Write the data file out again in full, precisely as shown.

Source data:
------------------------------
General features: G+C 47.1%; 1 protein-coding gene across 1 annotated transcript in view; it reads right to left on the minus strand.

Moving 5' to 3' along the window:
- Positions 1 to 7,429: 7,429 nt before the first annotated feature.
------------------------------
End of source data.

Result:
General features: G+C 47.1%; 1 protein-coding gene across 1 annotated transcript in view; it reads right to left on the minus strand.

Moving 5' to 3' along the window:
- Positions 1 to 7,429: 7,429 nt before the first annotated feature.